ALI: For example, there is a foundation today—it's called the Shahid el-Mehrab Foundation. Shahid el-Mehrab Foundation, this is belongs to Islamic Supreme Council, which is al-Hakim, Ammar al-Hakim—he's the president of that. And this foundation owes millions, billions of dollars worth of assets and valuables. They are in Iraq. And, in fact, they are not spending it on the housing or employment or the civil services; they are just giving this money or these are salaries for their own militias who serve their interests. And this is one foundation. There are so many foundation, religious foundations. They teach people how to march in certain religious celebrations. Millions and millions of dollars were spent on these. But people actually needs housing, need money to work, need employment, all these things that—this is what we're trying to do.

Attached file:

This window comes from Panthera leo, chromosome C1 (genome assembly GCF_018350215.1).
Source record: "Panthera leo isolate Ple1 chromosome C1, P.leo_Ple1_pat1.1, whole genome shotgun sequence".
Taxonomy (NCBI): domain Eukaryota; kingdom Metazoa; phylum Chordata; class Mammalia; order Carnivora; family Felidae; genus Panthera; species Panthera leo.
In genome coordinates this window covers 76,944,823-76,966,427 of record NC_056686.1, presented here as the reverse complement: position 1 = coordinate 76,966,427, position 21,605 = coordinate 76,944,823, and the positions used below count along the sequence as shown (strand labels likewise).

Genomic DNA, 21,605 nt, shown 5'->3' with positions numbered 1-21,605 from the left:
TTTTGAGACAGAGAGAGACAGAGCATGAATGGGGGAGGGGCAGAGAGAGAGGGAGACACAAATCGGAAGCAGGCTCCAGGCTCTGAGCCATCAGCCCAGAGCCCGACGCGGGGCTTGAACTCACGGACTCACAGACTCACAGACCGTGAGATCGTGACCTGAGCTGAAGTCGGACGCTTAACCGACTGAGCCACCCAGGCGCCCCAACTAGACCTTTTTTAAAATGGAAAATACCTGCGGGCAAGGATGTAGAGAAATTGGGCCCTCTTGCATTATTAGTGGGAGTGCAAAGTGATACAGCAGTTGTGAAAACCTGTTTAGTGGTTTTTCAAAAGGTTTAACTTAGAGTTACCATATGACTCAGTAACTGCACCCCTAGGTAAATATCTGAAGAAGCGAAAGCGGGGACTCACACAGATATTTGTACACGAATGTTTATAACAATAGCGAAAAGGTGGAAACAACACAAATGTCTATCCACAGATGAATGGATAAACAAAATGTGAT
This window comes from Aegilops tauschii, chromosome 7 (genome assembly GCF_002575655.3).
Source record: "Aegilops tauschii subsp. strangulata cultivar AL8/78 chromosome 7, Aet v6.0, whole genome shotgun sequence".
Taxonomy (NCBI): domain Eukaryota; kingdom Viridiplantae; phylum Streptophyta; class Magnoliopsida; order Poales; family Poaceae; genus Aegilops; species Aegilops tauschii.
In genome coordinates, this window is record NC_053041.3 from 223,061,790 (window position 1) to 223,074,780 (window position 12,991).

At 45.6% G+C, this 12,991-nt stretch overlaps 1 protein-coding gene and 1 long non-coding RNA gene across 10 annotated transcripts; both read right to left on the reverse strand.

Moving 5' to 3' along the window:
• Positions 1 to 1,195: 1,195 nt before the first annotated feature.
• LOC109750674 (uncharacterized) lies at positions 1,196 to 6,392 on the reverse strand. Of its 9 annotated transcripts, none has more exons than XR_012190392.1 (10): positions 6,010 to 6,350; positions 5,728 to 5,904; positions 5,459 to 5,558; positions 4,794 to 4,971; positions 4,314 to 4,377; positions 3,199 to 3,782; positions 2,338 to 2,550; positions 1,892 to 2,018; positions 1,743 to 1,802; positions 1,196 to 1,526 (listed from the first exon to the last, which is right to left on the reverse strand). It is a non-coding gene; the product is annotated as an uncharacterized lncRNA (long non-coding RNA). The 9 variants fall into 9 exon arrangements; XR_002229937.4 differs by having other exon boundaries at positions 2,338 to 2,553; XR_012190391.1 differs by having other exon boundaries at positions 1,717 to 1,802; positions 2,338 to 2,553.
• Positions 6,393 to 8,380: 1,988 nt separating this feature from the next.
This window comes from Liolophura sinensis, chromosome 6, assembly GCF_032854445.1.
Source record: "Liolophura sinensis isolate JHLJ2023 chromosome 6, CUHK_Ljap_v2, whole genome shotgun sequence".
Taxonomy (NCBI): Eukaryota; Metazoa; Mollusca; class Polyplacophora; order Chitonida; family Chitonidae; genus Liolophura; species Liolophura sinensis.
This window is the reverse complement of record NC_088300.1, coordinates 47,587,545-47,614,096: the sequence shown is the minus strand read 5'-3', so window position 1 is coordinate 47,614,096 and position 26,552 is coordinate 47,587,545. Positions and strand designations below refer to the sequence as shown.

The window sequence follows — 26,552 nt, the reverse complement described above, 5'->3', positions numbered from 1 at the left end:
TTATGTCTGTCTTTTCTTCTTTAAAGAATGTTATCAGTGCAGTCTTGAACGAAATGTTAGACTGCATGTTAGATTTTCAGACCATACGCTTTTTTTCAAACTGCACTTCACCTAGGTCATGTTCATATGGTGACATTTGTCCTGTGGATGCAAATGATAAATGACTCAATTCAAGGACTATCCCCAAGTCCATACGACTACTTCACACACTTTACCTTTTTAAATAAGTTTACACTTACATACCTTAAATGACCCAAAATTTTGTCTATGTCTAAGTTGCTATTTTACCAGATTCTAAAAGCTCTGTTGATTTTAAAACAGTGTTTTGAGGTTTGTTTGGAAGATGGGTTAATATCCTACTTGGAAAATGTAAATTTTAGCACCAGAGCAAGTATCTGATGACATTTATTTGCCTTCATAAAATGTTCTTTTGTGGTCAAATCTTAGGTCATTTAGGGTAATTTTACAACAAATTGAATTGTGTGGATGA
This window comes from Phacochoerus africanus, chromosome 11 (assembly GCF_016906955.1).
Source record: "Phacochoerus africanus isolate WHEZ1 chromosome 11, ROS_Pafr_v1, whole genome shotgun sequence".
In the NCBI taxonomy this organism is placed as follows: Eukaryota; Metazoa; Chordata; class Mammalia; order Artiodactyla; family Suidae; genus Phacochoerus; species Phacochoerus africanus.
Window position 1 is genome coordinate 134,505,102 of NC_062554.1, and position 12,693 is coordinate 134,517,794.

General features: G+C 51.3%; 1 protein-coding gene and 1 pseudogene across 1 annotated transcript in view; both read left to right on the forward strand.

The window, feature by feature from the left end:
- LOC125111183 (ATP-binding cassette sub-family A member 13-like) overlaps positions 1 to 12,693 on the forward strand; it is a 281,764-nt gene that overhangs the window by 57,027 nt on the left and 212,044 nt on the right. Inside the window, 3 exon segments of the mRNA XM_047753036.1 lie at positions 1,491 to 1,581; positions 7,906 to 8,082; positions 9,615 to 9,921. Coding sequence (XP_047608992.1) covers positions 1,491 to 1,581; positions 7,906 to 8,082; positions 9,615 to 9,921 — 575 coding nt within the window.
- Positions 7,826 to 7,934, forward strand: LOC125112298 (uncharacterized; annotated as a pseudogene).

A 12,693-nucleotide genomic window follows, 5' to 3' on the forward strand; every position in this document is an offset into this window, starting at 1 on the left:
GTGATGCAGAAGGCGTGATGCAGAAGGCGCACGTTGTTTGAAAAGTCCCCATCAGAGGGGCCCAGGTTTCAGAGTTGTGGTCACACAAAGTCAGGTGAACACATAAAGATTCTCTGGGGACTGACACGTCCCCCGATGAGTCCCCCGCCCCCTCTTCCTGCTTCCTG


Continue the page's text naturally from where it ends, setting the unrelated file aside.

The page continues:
JAY: Well, let me read just a couple of other things: facilitate the provision of empowering people to defend their freedom and expel and suppress any aggression and assault directed against their rights and freedom; complete separation of religion from state and education; revoke all religiously derived laws and legislations; declare freedom of religion and atheism; full and unconditional freedom of expression of belief, press, assembly, organization and the right to demonstrate. And we'll put the rest of the program up on the website below the player so people can see it includes freedom for all political prisoners, abolition of the death penalty. You're also in favor of a referendum for the whole of Kurdistan to decide if they want to stay in Iraq or not. So it's a very broad-based, some people would call secular democratic agenda. Do you achieve this through elections? I mean, how do you see this coming to be? You now represent unions, you say about 50-60,000 people. If they're active, that's actually quite a few people if they're active.